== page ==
But, there are also several stories of interactions with Pharisees that are positive, filled with genuine inquisitive conversation and attempts at learning on both sides.
Here, Jesus is going to the house of a leader of the Pharisees for dinner with other Pharisees.
Jesus wasn’t shunning them and they weren’t shunning him. They were breaking bread together. Sharing conversation and learning. Building relationship.
And Jesus watched them, and saw how even the most educated, religious elites, were behaving according to societal standards.
And Jesus being Jesus, he said something.
Just a quick aside, I love that Jesus says something. Because, he is modeling the behavior necessary to bring about change. Change only happens when issues are brought to light; change only happens when those in positions of authority speak up to others in positions of authority.
Here, Jesus is saying something to a room full of Pharisees. In modern life, the closest equivalent I have is that those of us with white skin need to speak up to others with white skin. Especially white men need to speak to other white men.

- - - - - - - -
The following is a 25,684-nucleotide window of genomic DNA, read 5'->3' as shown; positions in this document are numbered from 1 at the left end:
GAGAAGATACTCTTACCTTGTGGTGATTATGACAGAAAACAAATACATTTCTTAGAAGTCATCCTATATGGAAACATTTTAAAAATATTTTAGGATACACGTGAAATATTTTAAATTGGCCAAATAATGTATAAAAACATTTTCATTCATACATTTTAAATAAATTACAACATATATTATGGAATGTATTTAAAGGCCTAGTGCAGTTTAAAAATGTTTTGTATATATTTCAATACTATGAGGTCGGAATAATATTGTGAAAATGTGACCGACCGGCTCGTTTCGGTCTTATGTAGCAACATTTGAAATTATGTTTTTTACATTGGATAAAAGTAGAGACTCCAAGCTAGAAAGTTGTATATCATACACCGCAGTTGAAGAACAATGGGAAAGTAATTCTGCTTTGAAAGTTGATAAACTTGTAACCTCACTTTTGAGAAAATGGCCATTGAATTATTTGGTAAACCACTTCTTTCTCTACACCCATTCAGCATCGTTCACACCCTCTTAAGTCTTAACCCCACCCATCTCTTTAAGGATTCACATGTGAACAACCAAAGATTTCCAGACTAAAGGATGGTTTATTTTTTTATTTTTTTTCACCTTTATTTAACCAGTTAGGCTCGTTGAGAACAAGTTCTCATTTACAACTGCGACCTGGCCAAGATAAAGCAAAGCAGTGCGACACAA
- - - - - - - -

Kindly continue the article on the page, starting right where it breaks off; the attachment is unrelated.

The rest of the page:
Privileged people will only listen to those they consider an equal or above them. It’s a carry-over from the hierarchy that is being described in the wedding banquet in the story.
When we see something, we need to say something, or else nothing will ever change. We need to do this all the time, though it is a lot easier when we are in relationship with someone.
Jesus uses the societal structure he wants to change to his advantage in order to try to bring about major change in his society. He’s not just talking to a void. He’s talking to people who are “equals” or who look up to him, to encourage them to be different.
Jesus does this all the time. And I truly love it.
And he’s doing it at this dinner.
Jesus watches the Pharisees compete for the best seats.
Now, in the ancient world there was, very much, and ordering of society. The most important people sat closest to the host, and the host sat closest to the kitchen. So, the closer you were to the host meant the better your dinner would be.
Often, by the time the food offerings got to the lower tables, the meat and other preferred items would be gone.
Meaning the poorer people, the ones who had meat the least often, and who probably needed it the most, usually didn’t get much, if any.
There was honor in being seated at the high tables, and also practicality.
Jesus is saying, don’t assume you deserve the most honor. Let the host decide that. And, if you are the host, don’t just invite fancy people. Invite the people who need the meal the most. Don’t pay attention to the “honor” put on certain people and certain activities that society says is so valuable. Look to what God honors and finds valuable.